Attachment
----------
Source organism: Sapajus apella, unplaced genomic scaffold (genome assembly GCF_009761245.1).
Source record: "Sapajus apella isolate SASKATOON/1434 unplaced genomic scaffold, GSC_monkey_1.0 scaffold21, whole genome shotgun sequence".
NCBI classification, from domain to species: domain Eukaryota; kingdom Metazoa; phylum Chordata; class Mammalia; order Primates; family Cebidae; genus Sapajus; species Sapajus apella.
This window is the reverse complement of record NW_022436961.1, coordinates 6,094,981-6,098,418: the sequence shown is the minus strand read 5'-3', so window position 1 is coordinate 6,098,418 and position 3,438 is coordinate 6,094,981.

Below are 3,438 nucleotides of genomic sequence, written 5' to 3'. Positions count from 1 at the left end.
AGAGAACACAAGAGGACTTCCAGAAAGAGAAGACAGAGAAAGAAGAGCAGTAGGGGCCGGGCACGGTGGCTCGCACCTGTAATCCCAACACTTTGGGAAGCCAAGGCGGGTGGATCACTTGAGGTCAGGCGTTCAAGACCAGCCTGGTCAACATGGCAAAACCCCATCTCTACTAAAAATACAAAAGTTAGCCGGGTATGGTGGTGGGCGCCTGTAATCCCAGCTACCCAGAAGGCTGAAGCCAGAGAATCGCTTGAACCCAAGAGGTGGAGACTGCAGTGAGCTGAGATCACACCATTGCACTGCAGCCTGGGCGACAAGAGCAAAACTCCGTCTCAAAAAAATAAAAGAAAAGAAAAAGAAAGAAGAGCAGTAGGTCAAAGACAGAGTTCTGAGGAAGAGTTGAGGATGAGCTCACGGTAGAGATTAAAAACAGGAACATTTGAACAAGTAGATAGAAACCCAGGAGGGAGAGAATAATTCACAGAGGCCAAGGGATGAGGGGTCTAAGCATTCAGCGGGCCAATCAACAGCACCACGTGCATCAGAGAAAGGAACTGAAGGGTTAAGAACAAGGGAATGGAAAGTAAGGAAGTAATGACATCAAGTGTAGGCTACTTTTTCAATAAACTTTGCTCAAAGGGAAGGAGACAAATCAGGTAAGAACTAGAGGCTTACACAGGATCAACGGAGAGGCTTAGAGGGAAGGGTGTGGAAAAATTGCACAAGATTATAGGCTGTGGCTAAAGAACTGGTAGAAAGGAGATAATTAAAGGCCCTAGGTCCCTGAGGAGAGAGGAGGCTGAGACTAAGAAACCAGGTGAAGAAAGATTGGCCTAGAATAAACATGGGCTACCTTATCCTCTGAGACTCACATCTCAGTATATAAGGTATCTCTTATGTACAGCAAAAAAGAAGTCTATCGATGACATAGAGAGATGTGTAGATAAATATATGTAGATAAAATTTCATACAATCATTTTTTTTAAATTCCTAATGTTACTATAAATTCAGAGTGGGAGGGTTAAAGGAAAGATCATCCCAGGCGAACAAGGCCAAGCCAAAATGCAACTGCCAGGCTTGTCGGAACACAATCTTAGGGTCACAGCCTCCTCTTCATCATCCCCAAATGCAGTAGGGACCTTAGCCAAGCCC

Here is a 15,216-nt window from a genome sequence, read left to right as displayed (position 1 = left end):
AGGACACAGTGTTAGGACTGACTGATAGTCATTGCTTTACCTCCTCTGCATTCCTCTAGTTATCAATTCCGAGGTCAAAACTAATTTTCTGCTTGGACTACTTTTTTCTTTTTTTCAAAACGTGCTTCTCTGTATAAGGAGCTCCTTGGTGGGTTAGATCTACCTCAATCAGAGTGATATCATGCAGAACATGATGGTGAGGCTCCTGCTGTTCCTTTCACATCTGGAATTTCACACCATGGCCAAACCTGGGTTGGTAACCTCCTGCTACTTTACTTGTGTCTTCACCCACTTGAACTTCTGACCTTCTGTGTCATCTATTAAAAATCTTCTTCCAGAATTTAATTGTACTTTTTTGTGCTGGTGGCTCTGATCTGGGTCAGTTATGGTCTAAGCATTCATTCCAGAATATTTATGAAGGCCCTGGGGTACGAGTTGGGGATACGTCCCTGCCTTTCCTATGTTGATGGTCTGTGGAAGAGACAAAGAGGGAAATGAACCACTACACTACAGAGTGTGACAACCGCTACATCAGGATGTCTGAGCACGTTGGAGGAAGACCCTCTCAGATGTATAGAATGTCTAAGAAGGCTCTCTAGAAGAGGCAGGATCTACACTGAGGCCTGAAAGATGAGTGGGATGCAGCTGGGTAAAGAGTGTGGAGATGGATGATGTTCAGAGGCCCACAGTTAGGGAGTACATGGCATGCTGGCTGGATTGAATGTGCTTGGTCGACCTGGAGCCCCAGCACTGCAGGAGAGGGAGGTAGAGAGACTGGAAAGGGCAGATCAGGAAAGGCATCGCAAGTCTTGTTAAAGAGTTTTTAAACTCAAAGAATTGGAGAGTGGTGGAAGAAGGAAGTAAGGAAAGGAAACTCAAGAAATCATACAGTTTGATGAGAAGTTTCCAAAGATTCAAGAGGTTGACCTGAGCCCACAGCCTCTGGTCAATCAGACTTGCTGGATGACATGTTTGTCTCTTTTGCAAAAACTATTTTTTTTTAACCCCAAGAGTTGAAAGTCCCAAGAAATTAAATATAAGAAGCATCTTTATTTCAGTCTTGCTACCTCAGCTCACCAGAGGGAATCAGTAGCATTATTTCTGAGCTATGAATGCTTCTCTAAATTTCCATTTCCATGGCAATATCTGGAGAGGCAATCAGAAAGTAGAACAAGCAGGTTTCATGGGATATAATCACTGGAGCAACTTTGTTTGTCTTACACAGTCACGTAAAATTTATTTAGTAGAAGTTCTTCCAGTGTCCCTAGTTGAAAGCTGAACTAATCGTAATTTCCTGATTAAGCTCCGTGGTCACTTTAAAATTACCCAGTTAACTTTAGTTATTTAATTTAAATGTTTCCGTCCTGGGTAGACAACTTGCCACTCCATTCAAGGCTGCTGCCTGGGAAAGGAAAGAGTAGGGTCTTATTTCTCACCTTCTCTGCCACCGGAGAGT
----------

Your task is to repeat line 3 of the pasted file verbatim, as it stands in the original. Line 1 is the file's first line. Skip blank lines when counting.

NCBI classification, from domain to species: domain Eukaryota; kingdom Metazoa; phylum Chordata; class Mammalia; order Primates; family Cebidae; genus Sapajus; species Sapajus apella.